If you own a property, that is stuck in the courts, it can feel frustrating and overwhelming. All of your hard work handling everything should pay off in one way or another, right? In our latest post, we will help you learn how to sell a probate property in Reno!
The probate process is very stressful. Selling a house on top of everything else can only add to the frustration. At Envy Property Solutions, LLC we can help you with a fair and quick sale of your probate property in the Reno area. Keep reading to learn more about our best tips for selling quickly.
What Is Probate?
Probate occurs when a loved one dies and their heirs receive property listed in a will and the debts of the deceased estate are paid off. If you have to deal with the probate process, it is best to deal with a probate attorney as the process moves through the courts. They will be able to provide you with advice, help you handle debt payments, tax situations, and guide you through an often stressful process. You will need to take an inventory of the estate’s assets and locate all estate planning documents. You will want to notify all creditors and pay off any outstanding debts with money from the estate. There will also need to be income taxes filed, which include a possible inheritance tax, luckily for Nevada, there isn’t any inheritance tax or estate tax. Depending on the situation and if there is a will present, the process can take 6 months to over two years just to settle the estate.
Why Would A Probate Home Need To Be Sold?
When a person dies and there are outstanding expenses owed or ongoing expenses such as a mortgage payment (or reverse mortgage), the estate may not have enough income to pay these debts off completely. The executor of the estate may be forced to sell the property in order to avoid foreclosure. If the house is not required to be sold by the court, you will need to wait until the probate process is completed before attempting to sell the house. However, you can plan ahead by speaking to one of our team members and giving them the property basics. We will be able to provide you with a tentative offer, so you can know what to expect once your house has cleared the probate process.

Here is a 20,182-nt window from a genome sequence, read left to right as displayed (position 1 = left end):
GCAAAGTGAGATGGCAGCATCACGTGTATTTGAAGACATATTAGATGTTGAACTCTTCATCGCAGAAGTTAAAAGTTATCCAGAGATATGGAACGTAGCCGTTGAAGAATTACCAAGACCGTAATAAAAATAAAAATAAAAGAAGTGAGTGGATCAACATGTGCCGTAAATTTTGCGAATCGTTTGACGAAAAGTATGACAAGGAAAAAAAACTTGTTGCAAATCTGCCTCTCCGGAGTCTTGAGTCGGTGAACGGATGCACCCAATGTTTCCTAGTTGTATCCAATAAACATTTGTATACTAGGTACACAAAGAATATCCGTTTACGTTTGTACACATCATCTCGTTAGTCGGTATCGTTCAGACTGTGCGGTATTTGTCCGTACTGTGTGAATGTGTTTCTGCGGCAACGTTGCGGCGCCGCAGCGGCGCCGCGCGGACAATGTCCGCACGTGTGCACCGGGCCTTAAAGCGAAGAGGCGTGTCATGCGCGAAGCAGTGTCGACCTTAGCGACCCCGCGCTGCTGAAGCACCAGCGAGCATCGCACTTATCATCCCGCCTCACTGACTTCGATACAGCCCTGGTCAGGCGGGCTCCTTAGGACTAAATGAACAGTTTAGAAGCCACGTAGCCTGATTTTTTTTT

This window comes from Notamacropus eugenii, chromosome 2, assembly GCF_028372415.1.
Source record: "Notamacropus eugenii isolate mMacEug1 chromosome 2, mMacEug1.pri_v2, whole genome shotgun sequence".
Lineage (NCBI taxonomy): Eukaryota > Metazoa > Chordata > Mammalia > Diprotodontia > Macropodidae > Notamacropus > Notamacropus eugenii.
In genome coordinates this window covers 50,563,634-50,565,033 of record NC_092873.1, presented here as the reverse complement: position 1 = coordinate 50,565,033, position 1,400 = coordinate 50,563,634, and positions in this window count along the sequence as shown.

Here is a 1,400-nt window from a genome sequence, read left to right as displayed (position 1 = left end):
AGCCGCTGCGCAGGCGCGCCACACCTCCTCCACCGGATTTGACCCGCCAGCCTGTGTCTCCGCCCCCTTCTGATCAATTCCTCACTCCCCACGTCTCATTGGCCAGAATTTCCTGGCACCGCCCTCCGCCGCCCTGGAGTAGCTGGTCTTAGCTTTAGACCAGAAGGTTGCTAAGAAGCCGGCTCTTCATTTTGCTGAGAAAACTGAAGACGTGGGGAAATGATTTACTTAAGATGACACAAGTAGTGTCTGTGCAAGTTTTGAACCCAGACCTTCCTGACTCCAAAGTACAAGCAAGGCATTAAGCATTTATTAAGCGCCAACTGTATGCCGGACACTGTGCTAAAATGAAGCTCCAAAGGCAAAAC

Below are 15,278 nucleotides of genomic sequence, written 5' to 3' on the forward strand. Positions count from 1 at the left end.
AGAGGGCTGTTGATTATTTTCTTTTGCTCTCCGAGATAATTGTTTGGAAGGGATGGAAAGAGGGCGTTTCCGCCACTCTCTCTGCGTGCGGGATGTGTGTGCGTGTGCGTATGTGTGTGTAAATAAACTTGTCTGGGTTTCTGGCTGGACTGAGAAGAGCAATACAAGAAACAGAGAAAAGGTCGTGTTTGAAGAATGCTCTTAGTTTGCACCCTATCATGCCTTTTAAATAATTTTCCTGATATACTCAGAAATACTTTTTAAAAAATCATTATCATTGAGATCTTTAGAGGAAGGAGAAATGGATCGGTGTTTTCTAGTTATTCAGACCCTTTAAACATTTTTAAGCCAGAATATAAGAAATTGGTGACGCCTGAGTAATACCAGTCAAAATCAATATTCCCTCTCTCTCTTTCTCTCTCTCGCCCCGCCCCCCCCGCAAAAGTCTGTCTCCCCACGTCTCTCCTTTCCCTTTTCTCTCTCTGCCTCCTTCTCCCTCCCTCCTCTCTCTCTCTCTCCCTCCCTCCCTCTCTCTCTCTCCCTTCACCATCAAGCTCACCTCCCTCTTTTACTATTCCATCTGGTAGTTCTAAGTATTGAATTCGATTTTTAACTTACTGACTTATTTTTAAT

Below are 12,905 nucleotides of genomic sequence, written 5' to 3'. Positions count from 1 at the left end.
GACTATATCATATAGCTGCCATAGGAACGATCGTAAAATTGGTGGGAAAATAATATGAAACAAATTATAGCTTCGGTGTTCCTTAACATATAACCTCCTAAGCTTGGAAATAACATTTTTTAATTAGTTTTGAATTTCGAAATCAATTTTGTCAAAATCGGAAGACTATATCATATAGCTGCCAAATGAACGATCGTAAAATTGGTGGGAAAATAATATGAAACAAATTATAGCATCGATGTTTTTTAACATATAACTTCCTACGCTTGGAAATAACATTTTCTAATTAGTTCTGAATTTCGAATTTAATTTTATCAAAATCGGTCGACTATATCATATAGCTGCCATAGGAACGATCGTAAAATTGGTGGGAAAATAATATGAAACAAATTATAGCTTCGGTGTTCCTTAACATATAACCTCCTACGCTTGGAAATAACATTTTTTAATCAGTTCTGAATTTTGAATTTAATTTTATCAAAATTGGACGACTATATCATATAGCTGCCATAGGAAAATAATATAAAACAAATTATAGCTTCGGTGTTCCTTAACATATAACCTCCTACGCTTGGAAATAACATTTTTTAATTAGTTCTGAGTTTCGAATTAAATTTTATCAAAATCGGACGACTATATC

How It Works
Even if the property was not left to an heir, the executor of the estate will be tasked with handling the sale of the home. The court will issue “Letters of Testamentary”, this will give the executor legal authority to act on behalf of the estate. If the property must be sold through the probate process, it will be necessary to undertake the more expensive “Summary Administration” procedure rather than a “Set Aside Without Administration” process (this is only relevant if the estate is valued less than $100,000). The interested buyer will have to submit a written offer along with a deposit to the court for their approval. Once the court approves the offer, there be an opportunity to have the property inspected before the sale of the home is finalized. Once this process is completed, escrow will be able to close within only a couple of weeks.
On the other hand, if the property does not need to be sold through the court, the process much simpler and faster. The executor of the estate can reach out to a buyer directly or contact a real estate agent to sell the home. That buyer submits an offer (and puts up an earnest money deposit at the title company). Once the title company does their magic (making sure all the documents are correct), the home will sell to the buyer within a couple of weeks or by the closing date that was agreed upon. The proceeds of the sale are used to pay any outstanding debts, with the remaining balances going to the heirs as outlined in the will.
Make Sure Everyone Is Onboard
If there are multiple heirs, this can be the trickiest part, but it is important to make sure everyone is all on the same page. While the executor of the estate has the authority to list and sell the property, it is best to get everyone in agreement ahead of time. You don’t want to have anyone contest the sale or create problems within a family at the very last moment if you can avoid it.